Estimated reading time: 5 minutes
Motivational Interview Techniques for Discovery are some of our newest ways to increase prospect receptivity to your product.
What is Motivational Interviewing?
Motivational interviewing is a technique used by mental health professionals specializing in addiction and whose foundation is in the Humanistic Psychology approach. Many people in the sales and presentation fields have borrowed from Humanistic psychology and human behavior studies to find new ways to influence decision making and change. Motivational Interviewing at its’ core is about a client coming to their own conclusion about the fitness of your product and their need for it.
Before we dive into the five principles of motivational interviewing, we want to spend a moment talking about the difference between a discovery or demo run with motivational interviewing techniques and your more standard techniques that include a battery of questions asked at intervals or in a sequence determined by marketing or prior sales training. The problem with these types of discovery sessions is that they are impersonal and the timing can be at intervals that make no sense in the discovery. When you see a really really good sales person they are best at reading people and getting them to share. You might not get the answers to questions 4,5,6 but you got way more information because they started sharing information without being asked, and that is the key and what motivational interviewing simulates.
Five Principles of Motivational Interviewing
In order to get the answers to your questions in discovery and to gauge a clients receptivity to a change or new product, you need to learn how to speak to them and how to listen receptively. Listening is more than half of communicating and it is arguably the more important half. Here are the five principles that you can start learning today to more effectively run your discovery, and your demo.
- Express Empathy in reflexive listening Reflexive listening is really simple and sounds really complicated. All it is, is listening to someone and then repeating what they said back to them, to show that you understand what they said. This approach was developed by Carl Rogers, who was one of the founders of the Humanistic Approach to psychology. This tracks well, because the Humanistic Approach is client centered, as is sales. Reflexive listening is inherently empathetic because you are concerning yourself with understanding the person delivering the messages.
- Be able to show the discrepancy between the current state (what needs change) and what is currently happening without any antagonism or shame. This is the most delicate aspect of motivational interviewing. You need to express the disconnect between what they are looking to achieve and what is happening in a sales process. But only using their words. Be extremely careful as you introduce the discrepancy that you are using their native language. Repeat the discrepancy exactly as you heard it.
- Avoid confrontation. Finding a discrepancy in what the ideal is vs reality is not dramatic and should be without emotion or projection. We speak about activating the limbic system and part of the brain. This is your fight or flight response. If someone threatens you or perceives a threat they shut down. It also happens if they feel you are threatening the status quo of a sales process. Many many many sales trainings recommend issuing thinly veiled threats or using strong language to discuss a discrepancy, but it rarely works as it is intended.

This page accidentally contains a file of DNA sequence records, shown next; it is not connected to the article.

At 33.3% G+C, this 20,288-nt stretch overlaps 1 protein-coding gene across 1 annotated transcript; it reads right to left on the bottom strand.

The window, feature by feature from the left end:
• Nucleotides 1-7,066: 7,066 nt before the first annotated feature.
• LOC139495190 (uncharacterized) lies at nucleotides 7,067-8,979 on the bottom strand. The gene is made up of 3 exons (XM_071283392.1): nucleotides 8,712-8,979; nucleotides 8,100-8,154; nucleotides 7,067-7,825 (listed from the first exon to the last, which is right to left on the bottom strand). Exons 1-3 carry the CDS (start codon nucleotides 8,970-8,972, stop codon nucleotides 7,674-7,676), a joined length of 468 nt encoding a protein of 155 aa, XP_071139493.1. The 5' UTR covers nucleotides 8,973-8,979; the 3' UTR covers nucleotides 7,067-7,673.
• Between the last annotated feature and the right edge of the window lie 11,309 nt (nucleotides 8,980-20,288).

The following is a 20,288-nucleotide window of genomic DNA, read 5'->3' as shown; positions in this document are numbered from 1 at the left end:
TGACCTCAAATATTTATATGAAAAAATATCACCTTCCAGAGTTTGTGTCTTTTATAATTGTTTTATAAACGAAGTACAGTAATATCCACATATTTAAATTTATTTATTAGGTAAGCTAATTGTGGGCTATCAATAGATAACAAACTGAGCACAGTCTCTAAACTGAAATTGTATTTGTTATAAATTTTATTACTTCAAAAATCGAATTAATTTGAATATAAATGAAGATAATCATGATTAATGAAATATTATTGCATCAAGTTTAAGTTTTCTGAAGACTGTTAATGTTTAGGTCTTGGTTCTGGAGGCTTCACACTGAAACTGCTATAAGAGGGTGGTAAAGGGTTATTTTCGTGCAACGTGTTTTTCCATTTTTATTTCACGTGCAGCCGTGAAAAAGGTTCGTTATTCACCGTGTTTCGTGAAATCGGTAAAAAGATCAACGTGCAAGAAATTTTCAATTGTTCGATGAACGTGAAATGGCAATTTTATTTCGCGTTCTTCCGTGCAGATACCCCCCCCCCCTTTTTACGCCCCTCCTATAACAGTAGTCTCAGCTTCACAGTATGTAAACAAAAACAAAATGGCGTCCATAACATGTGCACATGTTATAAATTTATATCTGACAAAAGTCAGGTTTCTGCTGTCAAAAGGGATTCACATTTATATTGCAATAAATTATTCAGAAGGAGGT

- Adjust when the client resists rather than oppose. Everyone encounters obstacles and your marketing department likely has a script or handbook on overcoming objections. What we insist is that you overcome objections not in opposition, but in agreement. When an objection is raised, using their language, and without mentioning the discrepancy, you can bring in a scenario of success. It is a brief reprieve from talking about their problems, and it reframes the issue, AND delivers proof.
- Be optimistic. In psychotherapy and in sales there are a lot of downers and doomsday sales openers and discoveries. Why? This is sales, this isn’t an intervention or rehab. There is nothing life threatening on the line, we are talking about productivity and some numbers. Keep it light and when you are conducting discovery, even if you find that this client is 100% not ready or 100% not a fit, still be positive. A positive experience that stays with a client or a particular person in the room can have a ripple effect. Maybe they move jobs and are in a company the next year that WILL need your product and they remember that really great call or meeting with someone who really listened and who took the time to find out what you need.
How to use Motivational Interview Techniques for Discovery?
If this approach sounds like it is something you would like to try or for your team to consider, we recommend applying your discovery inventory to the principles above and really diving into the sales culture as a whole. For many revenue organizations without a defined sales culture and strategy, top performers are left on their own to sell as they know how, and new contributors may try to mirror their deals and approaches in the same fashion. Motivational Interviewing Techniques are best applied within a culture where the clients needs are always in the forefront of the sales process.
Learn more or sign up your team for a course!
If you are interested in learning more about how to upskill your sales team in motivational interviewing and exploring how the principles of Humanistic Psychology can be applied to your sales process and culture, let’s chat.